Inflation, labor shortages and an uncertain regulatory environment are among the thorniest issues facing independent grocers at the start of 2022. Greg Ferrara, president and CEO of the Washington, D.C.-based National Grocers Association (NGA), representing 21,000 independent grocers throughout the U.S., spoke with Winsight Grocery Business recently about these challenges as well as the NGA’s upcoming 40th anniversary.
Diane Adam: The nation’s independent grocers are contending with unprecedented staffing challenges as we step into 2022. What are your thoughts on this in regard to the vaccine mandate and the impact of Omicron?
Greg Ferrara: That is definitely taking a lot of people out of the supply chain who are certainly needed and that is having an impact. We are optimistic at what we hear from medical experts that this wave will hopefully peak very quickly and we'll continue to see asymptomatic or very mild illness for the vast majority of people, particularly those who are vaccinated and boosted, which we think is a good thing.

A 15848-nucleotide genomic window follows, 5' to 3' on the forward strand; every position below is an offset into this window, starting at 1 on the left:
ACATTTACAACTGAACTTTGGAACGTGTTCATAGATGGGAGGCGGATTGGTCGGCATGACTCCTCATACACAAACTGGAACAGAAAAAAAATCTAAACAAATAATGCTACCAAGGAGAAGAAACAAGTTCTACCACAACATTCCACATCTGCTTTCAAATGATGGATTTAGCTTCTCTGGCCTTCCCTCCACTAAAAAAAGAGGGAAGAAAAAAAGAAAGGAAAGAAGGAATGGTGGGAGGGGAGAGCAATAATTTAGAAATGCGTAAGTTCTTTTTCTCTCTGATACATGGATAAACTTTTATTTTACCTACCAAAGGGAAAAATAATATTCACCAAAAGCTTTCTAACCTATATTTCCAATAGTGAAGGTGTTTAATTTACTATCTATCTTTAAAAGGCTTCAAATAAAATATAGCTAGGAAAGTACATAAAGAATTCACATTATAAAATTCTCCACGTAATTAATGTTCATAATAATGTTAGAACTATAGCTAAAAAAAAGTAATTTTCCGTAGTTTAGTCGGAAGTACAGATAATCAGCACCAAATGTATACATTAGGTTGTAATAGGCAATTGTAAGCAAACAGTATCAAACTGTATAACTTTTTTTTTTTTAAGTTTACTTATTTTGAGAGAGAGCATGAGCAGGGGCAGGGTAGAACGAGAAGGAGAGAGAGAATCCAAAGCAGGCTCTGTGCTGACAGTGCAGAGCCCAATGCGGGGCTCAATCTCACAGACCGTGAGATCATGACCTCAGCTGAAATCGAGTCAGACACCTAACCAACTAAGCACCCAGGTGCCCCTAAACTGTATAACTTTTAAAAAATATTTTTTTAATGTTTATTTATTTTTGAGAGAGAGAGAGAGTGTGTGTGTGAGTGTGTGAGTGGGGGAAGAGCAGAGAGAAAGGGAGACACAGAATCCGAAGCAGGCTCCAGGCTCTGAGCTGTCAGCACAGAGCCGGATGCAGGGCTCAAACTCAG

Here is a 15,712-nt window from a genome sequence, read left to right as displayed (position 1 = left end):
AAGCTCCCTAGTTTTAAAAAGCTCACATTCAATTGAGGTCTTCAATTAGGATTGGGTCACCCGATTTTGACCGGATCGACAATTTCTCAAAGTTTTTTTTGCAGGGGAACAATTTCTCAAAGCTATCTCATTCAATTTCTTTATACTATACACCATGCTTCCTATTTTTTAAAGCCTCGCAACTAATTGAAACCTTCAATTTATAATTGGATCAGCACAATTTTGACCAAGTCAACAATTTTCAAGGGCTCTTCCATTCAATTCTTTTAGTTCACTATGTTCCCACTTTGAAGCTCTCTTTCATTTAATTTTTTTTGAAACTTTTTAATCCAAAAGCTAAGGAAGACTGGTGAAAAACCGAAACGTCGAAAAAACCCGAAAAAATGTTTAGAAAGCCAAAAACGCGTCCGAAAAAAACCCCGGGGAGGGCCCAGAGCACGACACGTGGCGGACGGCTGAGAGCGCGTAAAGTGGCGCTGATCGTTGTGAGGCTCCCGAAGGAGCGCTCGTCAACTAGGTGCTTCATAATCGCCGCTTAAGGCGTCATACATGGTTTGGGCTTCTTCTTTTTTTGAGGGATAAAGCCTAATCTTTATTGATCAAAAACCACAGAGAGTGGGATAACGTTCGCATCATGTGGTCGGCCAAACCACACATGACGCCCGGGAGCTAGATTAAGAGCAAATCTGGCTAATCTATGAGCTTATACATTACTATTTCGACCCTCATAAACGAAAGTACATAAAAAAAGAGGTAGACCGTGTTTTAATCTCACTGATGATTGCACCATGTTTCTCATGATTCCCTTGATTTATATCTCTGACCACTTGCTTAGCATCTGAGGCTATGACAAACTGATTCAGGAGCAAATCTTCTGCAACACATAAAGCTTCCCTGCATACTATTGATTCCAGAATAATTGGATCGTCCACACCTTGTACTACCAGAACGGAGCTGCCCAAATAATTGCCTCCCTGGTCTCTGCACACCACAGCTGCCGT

I think if you look at the industry over the past couple of years dealing with COVID, this is just one more strain that they are having to deal with to get through this thing. Regarding the vaccination mandate, we are certainly concerned by a mandate that would impact our ability to staff stores and distribution centers at a time when we continue to face acute staffing shortages. Our industry is incredibly supportive of vaccines. But the reality is right now we have an acute staffing shortage, and any more pressure on that is simply going to give people the excuse or the option to walk away and go to other businesses or other opportunities that fall maybe below that mandate threshold.